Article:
By Benjamin P. Glaser - Posted at Mountains and Magnolias: “If there is calamity in a city, will not the Lord have done it?” — Amos 3:6 Great Fire of New York - Image from Wikipedia In his sermon responding to the Great Fire of 1835 in New York City Reformed Presbyterian minister James R. Willson speaks at great length as to the reasons why there was such a wanton destruction of both material and buildings, even noting the way that the freezing of the water lines inhibited the fighting of the fire, and how Christians should respond to this tragedy. There is much to take from this work including his jeremiads against the violence done to abolitionists, the danger of preaching false gospels, and the sins of the United States government, all of which Willson speaks about at length in other sermons and letters. However what I would like to focus on in this post is something dealing not with the content of the sermon (which I highly recommend you read), but one of the theologica

Calvinism and Representative Government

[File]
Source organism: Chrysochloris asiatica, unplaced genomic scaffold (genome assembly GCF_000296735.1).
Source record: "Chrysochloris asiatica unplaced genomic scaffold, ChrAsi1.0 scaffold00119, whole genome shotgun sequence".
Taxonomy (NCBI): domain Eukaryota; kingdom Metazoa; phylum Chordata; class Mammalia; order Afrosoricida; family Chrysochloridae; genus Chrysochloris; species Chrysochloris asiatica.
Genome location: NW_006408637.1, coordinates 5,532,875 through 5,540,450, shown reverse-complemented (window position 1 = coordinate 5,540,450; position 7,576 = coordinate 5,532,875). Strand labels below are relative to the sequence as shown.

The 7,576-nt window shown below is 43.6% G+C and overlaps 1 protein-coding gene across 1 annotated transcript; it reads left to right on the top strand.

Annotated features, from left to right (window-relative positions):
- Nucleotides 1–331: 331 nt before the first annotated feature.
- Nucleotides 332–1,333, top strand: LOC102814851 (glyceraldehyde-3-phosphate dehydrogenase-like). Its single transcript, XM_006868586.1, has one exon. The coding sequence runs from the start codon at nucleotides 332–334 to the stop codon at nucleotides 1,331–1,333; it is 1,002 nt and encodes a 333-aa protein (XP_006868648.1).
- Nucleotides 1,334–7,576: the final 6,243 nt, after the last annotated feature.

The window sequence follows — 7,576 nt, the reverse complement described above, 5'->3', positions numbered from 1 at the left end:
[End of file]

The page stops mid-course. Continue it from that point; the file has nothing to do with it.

Taken from Calvinism in History by Loraine Boettner  - Posted at Reformed Calvinism was revolutionary. It taught the natural equality of men, and its essential tendency was to destroy all distinctions of rank and all claims to superiority which rested upon wealth or vested privilege. Loraine Boettner While religious and civil liberty have no organic connection, they nevertheless have a very strong affinity for each other; and where one is lacking the other will not long endure. History is eloquent in declaring that on a people's religion ever depends their freedom or their bondage. It is a matter of supreme importance what doctrines they believe, what principles they adopt: for these must serve as the basis upon which the superstructure of their lives and their government rests. Calvinism was revolutionary. It taught the natural equality of men, and its essential tendency was to destroy all distinctions of rank and all claims to superiority which rested upon